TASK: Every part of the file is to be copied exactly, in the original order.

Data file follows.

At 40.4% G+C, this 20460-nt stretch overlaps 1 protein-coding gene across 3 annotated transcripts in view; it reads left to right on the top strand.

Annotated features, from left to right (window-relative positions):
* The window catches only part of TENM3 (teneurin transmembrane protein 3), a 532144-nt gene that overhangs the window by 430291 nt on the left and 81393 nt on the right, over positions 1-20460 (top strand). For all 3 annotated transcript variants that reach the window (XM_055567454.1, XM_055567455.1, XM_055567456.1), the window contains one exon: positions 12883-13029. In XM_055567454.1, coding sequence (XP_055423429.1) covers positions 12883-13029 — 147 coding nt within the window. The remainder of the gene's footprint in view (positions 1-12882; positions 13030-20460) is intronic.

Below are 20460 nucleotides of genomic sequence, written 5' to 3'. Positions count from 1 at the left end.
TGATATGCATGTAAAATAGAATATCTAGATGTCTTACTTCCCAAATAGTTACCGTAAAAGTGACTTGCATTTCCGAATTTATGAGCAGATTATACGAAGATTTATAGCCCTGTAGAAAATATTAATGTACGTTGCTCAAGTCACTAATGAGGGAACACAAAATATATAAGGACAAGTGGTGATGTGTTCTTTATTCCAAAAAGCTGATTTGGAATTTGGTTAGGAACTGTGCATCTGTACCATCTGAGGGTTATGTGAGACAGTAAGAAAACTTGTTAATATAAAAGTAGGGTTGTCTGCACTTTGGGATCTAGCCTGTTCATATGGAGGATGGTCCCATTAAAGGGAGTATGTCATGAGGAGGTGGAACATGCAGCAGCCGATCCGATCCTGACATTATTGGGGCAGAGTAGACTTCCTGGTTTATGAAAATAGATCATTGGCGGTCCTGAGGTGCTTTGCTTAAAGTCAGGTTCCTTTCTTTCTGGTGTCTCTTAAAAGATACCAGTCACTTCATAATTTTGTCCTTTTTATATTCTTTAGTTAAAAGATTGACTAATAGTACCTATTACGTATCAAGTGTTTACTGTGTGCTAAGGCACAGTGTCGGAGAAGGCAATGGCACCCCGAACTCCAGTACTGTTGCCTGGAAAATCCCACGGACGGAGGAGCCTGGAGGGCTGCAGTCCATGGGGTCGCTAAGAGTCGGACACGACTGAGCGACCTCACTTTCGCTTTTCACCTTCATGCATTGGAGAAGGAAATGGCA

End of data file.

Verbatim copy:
At 40.4% G+C, this 20460-nt stretch overlaps 1 protein-coding gene across 3 annotated transcripts in view; it reads left to right on the top strand.

Annotated features, from left to right (window-relative positions):
* The window catches only part of TENM3 (teneurin transmembrane protein 3), a 532144-nt gene that overhangs the window by 430291 nt on the left and 81393 nt on the right, over positions 1-20460 (top strand). For all 3 annotated transcript variants that reach the window (XM_055567454.1, XM_055567455.1, XM_055567456.1), the window contains one exon: positions 12883-13029. In XM_055567454.1, coding sequence (XP_055423429.1) covers positions 12883-13029 — 147 coding nt within the window. The remainder of the gene's footprint in view (positions 1-12882; positions 13030-20460) is intronic.

Below are 20460 nucleotides of genomic sequence, written 5' to 3'. Positions count from 1 at the left end.
TGATATGCATGTAAAATAGAATATCTAGATGTCTTACTTCCCAAATAGTTACCGTAAAAGTGACTTGCATTTCCGAATTTATGAGCAGATTATACGAAGATTTATAGCCCTGTAGAAAATATTAATGTACGTTGCTCAAGTCACTAATGAGGGAACACAAAATATATAAGGACAAGTGGTGATGTGTTCTTTATTCCAAAAAGCTGATTTGGAATTTGGTTAGGAACTGTGCATCTGTACCATCTGAGGGTTATGTGAGACAGTAAGAAAACTTGTTAATATAAAAGTAGGGTTGTCTGCACTTTGGGATCTAGCCTGTTCATATGGAGGATGGTCCCATTAAAGGGAGTATGTCATGAGGAGGTGGAACATGCAGCAGCCGATCCGATCCTGACATTATTGGGGCAGAGTAGACTTCCTGGTTTATGAAAATAGATCATTGGCGGTCCTGAGGTGCTTTGCTTAAAGTCAGGTTCCTTTCTTTCTGGTGTCTCTTAAAAGATACCAGTCACTTCATAATTTTGTCCTTTTTATATTCTTTAGTTAAAAGATTGACTAATAGTACCTATTACGTATCAAGTGTTTACTGTGTGCTAAGGCACAGTGTCGGAGAAGGCAATGGCACCCCGAACTCCAGTACTGTTGCCTGGAAAATCCCACGGACGGAGGAGCCTGGAGGGCTGCAGTCCATGGGGTCGCTAAGAGTCGGACACGACTGAGCGACCTCACTTTCGCTTTTCACCTTCATGCATTGGAGAAGGAAATGGCA